Heroin prescription for heroin addiction – an English view
Abstract:Carnwath T. Heroin prescription for heroin addiction – an English view.
Heroin has been prescribed in England for the treatment of heroin addiction for almost 100 years. For many years, England was almost the only country where this occurred, and the British system was consequently the subject of international curiosity. In spite of this long history, very little research has been carried out locally, and until recently, there were no guidelines as to best practice. In 1965, it was decided that only doctors with a Home Office license could prescribe heroin. Since that time, the proportion of opiate addicts treated with heroin has greatly diminished, as has the number of doctors willing to prescribe. One doctor in particular remained an enthusiastic proponent of heroin prescription. His claims impressed some Swiss clinicians, who proceeded to establish a multicentre trial in Switzerland. This was followed by a similar trial in the Netherlands. These trials apparently indicated that a proportion of treatment-resistant opiate addicts could respond well to heroin, although the researchers' conclusions have been disputed. The National Treatment Agency in England is now developing guidelines for good practice based on this new information and is planning to set up some pilot sites. It is likely that practise in England will remain somewhat different from continental practice, particularly with respect to long-term supervised injecting. It is unclear how much funding will be released to support heroin prescription. Without adequate funding, it is likely to disappear.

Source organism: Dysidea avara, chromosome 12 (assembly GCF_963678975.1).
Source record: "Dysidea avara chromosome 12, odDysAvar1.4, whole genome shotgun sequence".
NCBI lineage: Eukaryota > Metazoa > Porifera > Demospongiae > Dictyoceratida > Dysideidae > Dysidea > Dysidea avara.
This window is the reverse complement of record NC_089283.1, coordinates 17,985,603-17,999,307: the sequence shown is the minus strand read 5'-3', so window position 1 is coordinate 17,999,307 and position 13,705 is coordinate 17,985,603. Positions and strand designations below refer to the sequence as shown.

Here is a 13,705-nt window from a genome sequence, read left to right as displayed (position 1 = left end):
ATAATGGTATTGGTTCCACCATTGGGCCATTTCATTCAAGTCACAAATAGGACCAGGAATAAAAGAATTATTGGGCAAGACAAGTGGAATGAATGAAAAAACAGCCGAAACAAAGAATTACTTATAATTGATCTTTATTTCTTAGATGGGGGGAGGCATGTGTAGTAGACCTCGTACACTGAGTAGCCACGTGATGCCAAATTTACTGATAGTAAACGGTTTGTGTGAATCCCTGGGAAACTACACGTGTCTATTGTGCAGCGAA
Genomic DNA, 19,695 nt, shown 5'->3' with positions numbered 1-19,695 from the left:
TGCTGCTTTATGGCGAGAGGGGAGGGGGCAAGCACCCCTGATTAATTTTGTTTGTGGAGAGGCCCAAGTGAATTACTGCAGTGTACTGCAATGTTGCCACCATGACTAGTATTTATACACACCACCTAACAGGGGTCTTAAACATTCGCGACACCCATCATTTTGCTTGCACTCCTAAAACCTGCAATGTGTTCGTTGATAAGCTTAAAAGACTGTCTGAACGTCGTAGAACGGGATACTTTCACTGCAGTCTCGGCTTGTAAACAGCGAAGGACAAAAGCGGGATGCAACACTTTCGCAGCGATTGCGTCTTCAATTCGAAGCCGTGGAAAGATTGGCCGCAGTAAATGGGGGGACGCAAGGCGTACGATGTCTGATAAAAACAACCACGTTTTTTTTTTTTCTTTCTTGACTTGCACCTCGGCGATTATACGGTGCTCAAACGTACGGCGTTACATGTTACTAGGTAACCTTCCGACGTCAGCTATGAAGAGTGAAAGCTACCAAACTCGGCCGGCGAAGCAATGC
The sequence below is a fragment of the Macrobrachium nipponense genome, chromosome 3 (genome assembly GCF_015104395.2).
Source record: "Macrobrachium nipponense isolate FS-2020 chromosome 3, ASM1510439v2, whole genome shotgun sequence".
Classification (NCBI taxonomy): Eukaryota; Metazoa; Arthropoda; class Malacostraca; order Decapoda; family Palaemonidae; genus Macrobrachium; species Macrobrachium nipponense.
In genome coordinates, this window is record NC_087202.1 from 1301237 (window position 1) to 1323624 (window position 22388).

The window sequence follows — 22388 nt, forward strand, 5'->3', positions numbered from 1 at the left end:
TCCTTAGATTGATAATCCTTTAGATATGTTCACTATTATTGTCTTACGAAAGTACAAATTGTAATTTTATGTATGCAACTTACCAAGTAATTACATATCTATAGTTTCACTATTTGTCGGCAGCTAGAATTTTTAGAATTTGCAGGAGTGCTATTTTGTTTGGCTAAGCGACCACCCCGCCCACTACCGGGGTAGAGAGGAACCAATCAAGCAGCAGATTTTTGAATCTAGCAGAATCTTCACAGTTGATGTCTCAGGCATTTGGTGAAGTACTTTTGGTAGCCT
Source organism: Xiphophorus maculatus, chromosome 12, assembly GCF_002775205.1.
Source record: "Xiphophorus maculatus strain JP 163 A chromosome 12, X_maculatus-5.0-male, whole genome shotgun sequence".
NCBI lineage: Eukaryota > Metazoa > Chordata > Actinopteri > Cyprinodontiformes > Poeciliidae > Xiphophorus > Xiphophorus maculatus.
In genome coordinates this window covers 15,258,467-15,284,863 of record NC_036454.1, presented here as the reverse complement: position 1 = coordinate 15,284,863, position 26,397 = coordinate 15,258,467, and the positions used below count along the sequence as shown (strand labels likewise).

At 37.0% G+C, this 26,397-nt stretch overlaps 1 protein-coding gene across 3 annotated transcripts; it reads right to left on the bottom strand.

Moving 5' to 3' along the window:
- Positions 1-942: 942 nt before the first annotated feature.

Document Type: Research Article
Affiliations: Pierremont Unit, Darlington, UK
Publication date: October 1, 2004